In the wake of the spread of COVID-19, our college authority ordered us to vacate the hostel by 24th March to undertake precautionary measures. We were given 24 hours to pack our bags and book our tickets. One of my friends helped me book my ticket to Bhopal. I took a midnight flight and reached early morning.
My hometown Sidhi was around 600 km from Bhopal, and the operation of trains and buses had already been called off in Madhya Pradesh; I stood there stranded. My phone’s battery was draining, and I had no idea where to go from the airport. I was highly perplexed. I talked to the cops outside the Bhopal Airport to seek their help.
One of them asked me why I didn’t stay back in Bengaluru, and I narrated my entire ordeal to them. After an hour of conversation, they provided me with contact details of a cab driver. I called the driver, and he asked me to wait for two hours. I didn’t tell him about my destination. I had no idea where I would go!
An hour passed since I had called the taxi driver, and my phone’s batter was at 10%. I called my father and explained my situation to him, I hadn’t told him earlier that we were asked to vacate the hostel. My father asked me to calm down and promised that he’d make some arrangements for me.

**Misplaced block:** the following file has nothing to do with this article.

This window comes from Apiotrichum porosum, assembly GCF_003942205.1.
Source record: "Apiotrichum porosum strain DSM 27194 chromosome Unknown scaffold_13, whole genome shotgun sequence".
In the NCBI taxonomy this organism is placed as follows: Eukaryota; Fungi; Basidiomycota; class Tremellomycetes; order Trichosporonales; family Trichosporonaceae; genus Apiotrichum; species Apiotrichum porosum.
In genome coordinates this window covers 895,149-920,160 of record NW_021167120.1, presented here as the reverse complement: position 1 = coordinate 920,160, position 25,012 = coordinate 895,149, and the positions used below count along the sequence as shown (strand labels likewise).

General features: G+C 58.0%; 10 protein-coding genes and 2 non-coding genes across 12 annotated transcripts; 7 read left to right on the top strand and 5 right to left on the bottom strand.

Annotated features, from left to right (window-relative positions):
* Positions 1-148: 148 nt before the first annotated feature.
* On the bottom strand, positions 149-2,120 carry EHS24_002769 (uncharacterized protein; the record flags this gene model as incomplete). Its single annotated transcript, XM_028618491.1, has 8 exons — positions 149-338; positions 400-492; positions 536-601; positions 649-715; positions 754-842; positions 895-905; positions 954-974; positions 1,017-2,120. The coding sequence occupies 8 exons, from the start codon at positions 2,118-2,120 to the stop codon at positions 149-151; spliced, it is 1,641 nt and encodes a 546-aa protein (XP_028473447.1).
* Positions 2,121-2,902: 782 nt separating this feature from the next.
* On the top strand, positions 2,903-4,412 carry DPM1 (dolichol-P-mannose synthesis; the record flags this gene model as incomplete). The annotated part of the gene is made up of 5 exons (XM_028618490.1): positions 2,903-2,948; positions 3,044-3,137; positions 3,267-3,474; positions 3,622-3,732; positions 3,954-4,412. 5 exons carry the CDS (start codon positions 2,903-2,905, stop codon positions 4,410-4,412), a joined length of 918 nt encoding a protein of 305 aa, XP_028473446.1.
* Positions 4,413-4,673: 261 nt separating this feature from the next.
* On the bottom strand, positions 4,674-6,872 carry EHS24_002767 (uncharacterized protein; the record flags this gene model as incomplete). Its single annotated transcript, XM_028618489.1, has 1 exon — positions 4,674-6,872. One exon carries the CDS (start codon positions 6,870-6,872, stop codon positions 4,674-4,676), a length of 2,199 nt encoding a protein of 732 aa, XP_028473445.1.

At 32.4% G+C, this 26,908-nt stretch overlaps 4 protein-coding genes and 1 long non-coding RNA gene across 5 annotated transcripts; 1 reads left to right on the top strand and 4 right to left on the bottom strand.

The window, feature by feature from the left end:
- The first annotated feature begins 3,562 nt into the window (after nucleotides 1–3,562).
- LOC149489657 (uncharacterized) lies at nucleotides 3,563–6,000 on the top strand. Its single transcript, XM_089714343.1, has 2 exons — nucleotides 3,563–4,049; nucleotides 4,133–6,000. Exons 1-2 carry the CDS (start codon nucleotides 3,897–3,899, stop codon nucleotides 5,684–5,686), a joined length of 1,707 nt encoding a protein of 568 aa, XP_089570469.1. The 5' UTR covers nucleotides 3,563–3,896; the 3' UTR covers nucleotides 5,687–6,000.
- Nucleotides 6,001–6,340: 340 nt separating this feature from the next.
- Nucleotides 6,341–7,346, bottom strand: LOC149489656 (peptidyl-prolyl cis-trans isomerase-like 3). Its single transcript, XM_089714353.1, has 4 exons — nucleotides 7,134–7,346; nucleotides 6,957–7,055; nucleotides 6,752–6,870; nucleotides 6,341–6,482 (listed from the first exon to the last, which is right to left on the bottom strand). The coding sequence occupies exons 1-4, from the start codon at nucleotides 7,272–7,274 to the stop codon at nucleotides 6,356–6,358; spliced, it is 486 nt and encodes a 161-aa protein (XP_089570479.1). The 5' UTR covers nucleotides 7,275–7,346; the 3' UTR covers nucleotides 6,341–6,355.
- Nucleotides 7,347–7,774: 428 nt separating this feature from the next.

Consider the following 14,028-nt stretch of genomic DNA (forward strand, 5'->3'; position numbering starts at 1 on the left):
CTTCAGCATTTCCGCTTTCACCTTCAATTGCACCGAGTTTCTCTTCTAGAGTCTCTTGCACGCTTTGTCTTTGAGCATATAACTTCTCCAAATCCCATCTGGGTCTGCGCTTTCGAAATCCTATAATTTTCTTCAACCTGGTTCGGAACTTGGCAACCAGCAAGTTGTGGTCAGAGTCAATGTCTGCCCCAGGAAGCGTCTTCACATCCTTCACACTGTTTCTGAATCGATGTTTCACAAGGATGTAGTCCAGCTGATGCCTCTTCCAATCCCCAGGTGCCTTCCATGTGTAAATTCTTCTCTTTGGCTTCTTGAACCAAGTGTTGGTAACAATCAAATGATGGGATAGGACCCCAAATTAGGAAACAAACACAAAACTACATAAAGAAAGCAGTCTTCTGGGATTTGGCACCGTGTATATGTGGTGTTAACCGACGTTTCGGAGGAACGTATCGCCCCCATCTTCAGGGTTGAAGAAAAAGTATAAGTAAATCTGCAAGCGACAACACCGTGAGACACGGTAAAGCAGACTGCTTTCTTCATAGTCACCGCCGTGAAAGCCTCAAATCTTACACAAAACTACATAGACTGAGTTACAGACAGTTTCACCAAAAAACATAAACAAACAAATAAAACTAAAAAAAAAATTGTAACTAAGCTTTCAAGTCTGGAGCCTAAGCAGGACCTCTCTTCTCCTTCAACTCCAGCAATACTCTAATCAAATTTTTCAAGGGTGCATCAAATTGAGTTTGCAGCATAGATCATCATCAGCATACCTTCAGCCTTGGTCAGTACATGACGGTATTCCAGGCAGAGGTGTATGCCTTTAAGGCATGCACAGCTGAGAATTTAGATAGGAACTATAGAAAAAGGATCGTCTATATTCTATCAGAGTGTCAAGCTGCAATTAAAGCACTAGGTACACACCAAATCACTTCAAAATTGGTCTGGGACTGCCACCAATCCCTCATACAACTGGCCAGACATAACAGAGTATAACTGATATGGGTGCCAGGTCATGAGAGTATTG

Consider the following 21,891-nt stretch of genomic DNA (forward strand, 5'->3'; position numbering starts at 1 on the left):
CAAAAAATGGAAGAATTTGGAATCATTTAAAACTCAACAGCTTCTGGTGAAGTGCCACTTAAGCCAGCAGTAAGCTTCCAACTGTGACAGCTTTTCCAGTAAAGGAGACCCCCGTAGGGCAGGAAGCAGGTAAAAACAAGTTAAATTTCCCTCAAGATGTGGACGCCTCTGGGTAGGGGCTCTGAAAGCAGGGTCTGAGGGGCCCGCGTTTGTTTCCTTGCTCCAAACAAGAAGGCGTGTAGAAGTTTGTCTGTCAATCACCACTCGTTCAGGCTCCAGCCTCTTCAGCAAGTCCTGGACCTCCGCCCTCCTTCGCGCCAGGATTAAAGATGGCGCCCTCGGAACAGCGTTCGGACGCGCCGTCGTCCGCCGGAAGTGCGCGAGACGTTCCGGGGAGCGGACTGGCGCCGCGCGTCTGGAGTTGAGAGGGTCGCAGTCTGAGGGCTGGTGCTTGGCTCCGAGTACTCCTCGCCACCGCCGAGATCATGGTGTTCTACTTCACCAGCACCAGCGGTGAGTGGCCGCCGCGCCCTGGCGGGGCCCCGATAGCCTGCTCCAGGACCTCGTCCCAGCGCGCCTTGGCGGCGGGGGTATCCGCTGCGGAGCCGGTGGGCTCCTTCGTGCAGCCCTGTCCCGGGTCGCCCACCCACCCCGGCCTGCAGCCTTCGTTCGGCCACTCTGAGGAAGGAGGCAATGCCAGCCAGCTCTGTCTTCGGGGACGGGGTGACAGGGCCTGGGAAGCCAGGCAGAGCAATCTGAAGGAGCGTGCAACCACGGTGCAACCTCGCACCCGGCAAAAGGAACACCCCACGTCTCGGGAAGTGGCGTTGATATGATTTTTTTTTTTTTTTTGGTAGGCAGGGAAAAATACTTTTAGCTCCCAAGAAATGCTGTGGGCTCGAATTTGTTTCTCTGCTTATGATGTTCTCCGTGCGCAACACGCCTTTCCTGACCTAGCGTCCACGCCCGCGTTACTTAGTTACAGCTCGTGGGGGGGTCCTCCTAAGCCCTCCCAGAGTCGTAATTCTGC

After 15 minutes, my father called me back and gave me the contact number of a distant relative. It was for the first time I was going to meet those relatives. Simultaneously, a race between the cab and my phone’s battery was going on. Only 3% of the battery was remaining, and the cab would take another 30 minutes to arrive.
I called the taxi driver again; he requested me to wait for two more minutes. Meanwhile, my mobile phone ran out. I went outside and desperately waited for the taxi. My phone was already switched off, and there was no chance of receiving a call from the taxi driver. I was astonished by the trouble that had befallen me one after the other.
Finally, in the airport’s parking lot, I met the taxi driver. Enroute Dewas, we passed through many security checks, and thanks to my trainee journalist press card, cops permitted me to pass. I finally reached home after four hours. One thing I learnt from the journey was that journalists are like water—they will find their way out of every difficultly thrown at them.